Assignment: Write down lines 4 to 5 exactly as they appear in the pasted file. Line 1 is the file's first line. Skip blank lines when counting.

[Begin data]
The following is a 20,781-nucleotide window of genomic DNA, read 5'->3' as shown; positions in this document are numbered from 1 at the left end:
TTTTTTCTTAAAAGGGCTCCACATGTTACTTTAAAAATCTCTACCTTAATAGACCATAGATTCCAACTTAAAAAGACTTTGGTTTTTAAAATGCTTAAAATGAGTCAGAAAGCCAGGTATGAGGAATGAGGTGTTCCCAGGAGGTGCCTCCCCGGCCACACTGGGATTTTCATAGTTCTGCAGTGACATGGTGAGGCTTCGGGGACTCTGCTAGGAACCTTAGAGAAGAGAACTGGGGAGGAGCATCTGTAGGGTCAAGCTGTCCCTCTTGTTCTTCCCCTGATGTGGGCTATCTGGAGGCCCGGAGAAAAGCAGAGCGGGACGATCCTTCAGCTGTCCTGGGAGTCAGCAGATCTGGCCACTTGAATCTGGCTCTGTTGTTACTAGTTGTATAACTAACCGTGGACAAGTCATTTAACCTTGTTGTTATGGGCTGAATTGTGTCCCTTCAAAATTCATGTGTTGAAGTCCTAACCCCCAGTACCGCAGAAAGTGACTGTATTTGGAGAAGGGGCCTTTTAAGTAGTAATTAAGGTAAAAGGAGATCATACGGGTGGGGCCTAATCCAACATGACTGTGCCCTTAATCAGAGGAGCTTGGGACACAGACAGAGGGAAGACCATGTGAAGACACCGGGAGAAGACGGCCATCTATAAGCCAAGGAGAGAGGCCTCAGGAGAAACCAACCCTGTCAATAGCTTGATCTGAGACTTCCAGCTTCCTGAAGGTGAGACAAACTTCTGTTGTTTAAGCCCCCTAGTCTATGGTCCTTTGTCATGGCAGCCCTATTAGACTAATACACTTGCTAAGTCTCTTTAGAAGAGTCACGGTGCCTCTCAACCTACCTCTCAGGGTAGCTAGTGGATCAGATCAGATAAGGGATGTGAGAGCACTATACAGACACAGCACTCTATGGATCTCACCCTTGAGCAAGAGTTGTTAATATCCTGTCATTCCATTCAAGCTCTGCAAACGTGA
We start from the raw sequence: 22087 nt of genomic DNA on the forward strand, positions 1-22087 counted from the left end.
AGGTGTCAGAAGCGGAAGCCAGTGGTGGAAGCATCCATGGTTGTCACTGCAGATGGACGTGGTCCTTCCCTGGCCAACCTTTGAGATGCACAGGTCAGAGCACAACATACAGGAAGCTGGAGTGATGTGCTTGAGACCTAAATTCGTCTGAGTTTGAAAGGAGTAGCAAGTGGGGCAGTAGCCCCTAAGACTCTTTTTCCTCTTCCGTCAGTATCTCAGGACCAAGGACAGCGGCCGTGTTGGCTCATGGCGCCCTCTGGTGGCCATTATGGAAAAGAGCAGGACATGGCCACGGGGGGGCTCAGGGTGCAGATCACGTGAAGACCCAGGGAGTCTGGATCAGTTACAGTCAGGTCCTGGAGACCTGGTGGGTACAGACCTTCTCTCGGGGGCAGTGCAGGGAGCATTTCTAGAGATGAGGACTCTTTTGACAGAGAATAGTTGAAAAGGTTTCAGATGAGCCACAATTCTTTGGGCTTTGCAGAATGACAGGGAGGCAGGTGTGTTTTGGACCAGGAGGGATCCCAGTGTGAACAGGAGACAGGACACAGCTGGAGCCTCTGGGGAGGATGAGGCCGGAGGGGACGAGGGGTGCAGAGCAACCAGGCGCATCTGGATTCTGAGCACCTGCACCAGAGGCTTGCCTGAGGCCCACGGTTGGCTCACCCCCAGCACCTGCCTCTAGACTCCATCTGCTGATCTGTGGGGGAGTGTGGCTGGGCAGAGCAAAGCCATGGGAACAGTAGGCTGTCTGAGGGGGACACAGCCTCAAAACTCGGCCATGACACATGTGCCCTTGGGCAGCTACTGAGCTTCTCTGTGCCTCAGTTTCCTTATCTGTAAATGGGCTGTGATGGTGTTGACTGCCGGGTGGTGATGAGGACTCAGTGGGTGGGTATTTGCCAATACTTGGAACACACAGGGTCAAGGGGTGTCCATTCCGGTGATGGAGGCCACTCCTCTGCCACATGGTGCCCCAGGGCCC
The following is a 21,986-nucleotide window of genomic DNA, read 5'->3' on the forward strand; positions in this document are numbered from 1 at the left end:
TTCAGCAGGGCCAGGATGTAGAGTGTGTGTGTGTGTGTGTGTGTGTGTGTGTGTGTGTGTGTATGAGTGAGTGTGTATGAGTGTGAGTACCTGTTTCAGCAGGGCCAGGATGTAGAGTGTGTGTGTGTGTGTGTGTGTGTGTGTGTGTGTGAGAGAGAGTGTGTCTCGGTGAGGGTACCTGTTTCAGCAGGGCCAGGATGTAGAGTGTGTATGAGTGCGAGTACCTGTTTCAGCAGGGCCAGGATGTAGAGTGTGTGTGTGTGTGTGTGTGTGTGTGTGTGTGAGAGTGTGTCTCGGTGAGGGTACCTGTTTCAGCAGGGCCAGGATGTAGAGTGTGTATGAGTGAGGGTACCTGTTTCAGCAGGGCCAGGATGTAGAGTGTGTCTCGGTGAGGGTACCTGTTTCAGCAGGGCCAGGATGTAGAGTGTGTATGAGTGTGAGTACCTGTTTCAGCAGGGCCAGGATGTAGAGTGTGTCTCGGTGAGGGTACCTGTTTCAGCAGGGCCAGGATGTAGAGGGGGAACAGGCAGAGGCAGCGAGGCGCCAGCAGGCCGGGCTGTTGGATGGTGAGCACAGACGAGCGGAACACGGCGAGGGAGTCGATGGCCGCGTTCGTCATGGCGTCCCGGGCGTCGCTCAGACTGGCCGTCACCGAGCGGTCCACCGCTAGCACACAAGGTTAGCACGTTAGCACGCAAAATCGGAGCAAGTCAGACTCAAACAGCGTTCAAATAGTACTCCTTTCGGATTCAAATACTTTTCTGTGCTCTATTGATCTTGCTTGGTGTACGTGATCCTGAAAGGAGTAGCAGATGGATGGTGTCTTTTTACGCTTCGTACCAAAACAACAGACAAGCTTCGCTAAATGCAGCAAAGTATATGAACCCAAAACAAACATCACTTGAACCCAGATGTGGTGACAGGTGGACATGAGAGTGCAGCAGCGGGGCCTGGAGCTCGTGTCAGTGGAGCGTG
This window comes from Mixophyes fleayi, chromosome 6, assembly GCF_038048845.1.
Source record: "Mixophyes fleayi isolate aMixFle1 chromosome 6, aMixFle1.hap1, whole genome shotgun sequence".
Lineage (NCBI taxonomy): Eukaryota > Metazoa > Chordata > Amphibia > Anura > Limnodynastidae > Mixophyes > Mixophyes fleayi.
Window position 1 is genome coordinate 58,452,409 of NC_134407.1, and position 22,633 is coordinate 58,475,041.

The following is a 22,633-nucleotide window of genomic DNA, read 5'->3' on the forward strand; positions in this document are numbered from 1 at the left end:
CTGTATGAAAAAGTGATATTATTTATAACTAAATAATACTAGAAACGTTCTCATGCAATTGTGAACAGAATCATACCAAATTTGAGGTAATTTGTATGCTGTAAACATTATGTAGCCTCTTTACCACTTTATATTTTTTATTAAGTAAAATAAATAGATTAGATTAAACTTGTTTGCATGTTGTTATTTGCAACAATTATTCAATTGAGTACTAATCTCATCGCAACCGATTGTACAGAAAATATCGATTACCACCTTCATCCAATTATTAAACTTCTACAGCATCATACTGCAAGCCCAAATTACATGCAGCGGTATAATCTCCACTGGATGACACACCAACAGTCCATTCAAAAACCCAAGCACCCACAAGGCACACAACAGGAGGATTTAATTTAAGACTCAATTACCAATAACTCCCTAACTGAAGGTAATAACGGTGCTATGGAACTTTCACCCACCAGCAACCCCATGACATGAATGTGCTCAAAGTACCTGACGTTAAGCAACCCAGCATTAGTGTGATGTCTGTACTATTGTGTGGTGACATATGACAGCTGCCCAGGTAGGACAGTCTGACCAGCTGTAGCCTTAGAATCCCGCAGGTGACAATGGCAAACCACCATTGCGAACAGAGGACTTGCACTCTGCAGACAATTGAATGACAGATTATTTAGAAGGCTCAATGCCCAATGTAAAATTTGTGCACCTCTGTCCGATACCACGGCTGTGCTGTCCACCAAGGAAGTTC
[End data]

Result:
AGGTGTCAGAAGCGGAAGCCAGTGGTGGAAGCATCCATGGTTGTCACTGCAGATGGACGTGGTCCTTCCCTGGCCAACCTTTGAGATGCACAGGTCAGAGCACAACATACAGGAAGCTGGAGTGATGTGCTTGAGACCTAAATTCGTCTGAGTTTGAAAGGAGTAGCAAGTGGGGCAGTAGCCCCTAAGACTCTTTTTCCTCTTCCGTCAGTATCTCAGGACCAAGGACAGCGGCCGTGTTGGCTCATGGCGCCCTCTGGTGGCCATTATGGAAAAGAGCAGGACATGGCCACGGGGGGGCTCAGGGTGCAGATCACGTGAAGACCCAGGGAGTCTGGATCAGTTACAGTCAGGTCCTGGAGACCTGGTGGGTACAGACCTTCTCTCGGGGGCAGTGCAGGGAGCATTTCTAGAGATGAGGACTCTTTTGACAGAGAATAGTTGAAAAGGTTTCAGATGAGCCACAATTCTTTGGGCTTTGCAGAATGACAGGGAGGCAGGTGTGTTTTGGACCAGGAGGGATCCCAGTGTGAACAGGAGACAGGACACAGCTGGAGCCTCTGGGGAGGATGAGGCCGGAGGGGACGAGGGGTGCAGAGCAACCAGGCGCATCTGGATTCTGAGCACCTGCACCAGAGGCTTGCCTGAGGCCCACGGTTGGCTCACCCCCAGCACCTGCCTCTAGACTCCATCTGCTGATCTGTGGGGGAGTGTGGCTGGGCAGAGCAAAGCCATGGGAACAGTAGGCTGTCTGAGGGGGACACAGCCTCAAAACTCGGCCATGACACATGTGCCCTTGGGCAGCTACTGAGCTTCTCTGTGCCTCAGTTTCCTTATCTGTAAATGGGCTGTGATGGTGTTGACTGCCGGGTGGTGATGAGGACTCAGTGGGTGGGTATTTGCCAATACTTGGAACACACAGGGTCAAGGGGTGTCCATTCCGGTGATGGAGGCCACTCCTCTGCCACATGGTGCCCCAGGGCCC
The following is a 21,986-nucleotide window of genomic DNA, read 5'->3' on the forward strand; positions in this document are numbered from 1 at the left end: